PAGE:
WASHINGTON – Employers in the U.S. added more than 200,000 jobs for the sixth straight month in July, showing the world’s largest economy is making strides toward sustaining faster growth entering the sixth year of expansion. The jobless rate rose as growing confidence prompted more Americans to look for work.
The 209,000 advance followed a 298,000 gain in June that was stronger than initially reported, figures from the Labor Department showed Friday in Washington. The median forecast in a Bloomberg survey of economists called for a 230,000 increase. The jobless rate climbed to 6.2 percent from 6.1 percent, while wages and hours were unchanged from June.
The degree of hiring this year may help trigger a self-reinforcing cycle of gains in spending and job opportunities that will spur the economy. While the labor market has improved, Federal Reserve policy makers this week said they will keep interest rates low until wages accelerate and more discouraged workers find jobs.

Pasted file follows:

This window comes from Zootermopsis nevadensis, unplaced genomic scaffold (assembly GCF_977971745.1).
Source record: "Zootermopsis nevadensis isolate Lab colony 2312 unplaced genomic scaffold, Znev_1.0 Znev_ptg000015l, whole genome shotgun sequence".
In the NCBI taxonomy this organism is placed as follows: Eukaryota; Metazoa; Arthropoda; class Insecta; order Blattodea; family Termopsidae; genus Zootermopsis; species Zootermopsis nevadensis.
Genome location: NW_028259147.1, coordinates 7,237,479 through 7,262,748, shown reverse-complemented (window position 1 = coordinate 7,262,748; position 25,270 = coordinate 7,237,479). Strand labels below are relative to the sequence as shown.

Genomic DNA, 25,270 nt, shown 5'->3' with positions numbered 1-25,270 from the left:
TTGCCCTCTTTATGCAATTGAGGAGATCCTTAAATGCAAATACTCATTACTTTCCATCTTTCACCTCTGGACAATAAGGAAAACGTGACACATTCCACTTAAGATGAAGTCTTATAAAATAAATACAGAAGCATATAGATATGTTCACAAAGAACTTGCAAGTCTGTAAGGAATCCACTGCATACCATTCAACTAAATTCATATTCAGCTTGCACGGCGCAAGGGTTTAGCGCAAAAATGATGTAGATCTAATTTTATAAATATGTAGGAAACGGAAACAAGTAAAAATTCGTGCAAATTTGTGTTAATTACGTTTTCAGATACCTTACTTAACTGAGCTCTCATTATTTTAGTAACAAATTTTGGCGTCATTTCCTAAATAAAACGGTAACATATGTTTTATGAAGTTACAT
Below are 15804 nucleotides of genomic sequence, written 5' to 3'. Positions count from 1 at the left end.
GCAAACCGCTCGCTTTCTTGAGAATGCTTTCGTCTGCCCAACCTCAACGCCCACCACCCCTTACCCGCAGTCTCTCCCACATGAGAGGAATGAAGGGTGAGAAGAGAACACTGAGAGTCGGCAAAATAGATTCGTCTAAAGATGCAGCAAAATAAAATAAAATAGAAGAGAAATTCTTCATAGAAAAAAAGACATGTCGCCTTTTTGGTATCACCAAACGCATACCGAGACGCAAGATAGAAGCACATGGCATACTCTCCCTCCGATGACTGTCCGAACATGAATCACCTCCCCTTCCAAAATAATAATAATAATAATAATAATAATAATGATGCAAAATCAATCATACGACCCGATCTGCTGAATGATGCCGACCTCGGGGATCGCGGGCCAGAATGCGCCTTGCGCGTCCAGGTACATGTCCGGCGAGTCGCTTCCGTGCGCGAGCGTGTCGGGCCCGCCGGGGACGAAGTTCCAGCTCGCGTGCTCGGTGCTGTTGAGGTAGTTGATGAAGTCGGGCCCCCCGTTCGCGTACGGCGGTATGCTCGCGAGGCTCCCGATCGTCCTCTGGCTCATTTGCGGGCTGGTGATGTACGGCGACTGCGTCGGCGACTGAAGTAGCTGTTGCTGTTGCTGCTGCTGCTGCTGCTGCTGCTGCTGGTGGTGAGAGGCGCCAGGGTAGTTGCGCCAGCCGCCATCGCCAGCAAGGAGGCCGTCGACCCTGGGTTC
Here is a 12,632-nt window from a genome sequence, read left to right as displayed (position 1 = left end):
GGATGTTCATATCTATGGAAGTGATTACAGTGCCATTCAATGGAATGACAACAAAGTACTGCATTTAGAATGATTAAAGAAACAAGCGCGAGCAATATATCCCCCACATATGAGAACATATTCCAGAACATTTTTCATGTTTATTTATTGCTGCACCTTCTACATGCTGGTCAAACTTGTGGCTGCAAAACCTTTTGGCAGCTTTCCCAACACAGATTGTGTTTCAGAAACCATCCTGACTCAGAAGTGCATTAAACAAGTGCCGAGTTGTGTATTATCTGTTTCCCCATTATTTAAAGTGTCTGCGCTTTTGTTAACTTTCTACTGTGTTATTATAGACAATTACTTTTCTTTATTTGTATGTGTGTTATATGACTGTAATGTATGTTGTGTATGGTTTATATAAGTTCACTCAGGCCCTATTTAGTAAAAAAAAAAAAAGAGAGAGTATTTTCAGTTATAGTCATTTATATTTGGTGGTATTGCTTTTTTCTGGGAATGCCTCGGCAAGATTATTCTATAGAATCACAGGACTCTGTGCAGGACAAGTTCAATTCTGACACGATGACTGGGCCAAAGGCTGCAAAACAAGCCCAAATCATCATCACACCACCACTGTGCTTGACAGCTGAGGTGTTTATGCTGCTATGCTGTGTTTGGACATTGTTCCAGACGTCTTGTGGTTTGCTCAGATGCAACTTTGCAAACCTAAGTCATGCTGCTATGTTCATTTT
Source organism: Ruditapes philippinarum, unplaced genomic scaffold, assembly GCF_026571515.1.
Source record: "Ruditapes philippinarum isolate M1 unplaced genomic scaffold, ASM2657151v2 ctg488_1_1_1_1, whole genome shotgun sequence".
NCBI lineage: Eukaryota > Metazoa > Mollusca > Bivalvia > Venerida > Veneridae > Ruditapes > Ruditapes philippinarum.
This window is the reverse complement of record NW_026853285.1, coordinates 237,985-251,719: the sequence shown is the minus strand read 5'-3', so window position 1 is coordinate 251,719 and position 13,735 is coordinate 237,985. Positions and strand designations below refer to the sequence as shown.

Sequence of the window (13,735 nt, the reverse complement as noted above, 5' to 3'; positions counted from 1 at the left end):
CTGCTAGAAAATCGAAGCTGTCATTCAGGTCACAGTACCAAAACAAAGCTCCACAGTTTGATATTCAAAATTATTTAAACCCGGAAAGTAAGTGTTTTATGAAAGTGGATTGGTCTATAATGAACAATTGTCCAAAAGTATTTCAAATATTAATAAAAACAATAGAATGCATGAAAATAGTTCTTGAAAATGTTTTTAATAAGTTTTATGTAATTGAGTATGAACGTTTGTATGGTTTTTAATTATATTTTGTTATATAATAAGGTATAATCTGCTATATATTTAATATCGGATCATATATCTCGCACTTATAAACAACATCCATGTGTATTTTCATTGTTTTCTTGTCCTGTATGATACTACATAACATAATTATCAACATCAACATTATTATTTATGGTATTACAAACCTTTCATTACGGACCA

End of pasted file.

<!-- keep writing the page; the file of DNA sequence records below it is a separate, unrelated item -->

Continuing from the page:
“You now have six straight months of greater-than-200,000 job gains,” said Tom Porcelli, chief U.S. economist at RBC Capital Markets LLC in New York, whose 210,000 estimate was among the closest in the Bloomberg payrolls survey. “The labor force rose, and the labor force rises typically when people are feeling better about the backdrop.”
Payrolls estimates in the Bloomberg survey of economists ranged from increases of 160,000 to 310,000. Revisions to prior reports added a total of 15,000 jobs to overall payrolls in the previous two months.
Manufacturing expanded in July at the fastest pace in more than three years, showing factories will help power the economy after a second-quarter rebound, other data showed Friday. The Institute for Supply Management’s index increased to 57.1, the highest since April 2011, from 55.3 a month earlier, the Tempe, Ariz.-based group’s reported. Readings above 50 indicate growth.
Stocks fluctuated as investors sifted through the data. The Standard & Poor’s 500 Index rose 0.1 percent to 1,933.23 at 10:28 a.m. in New York.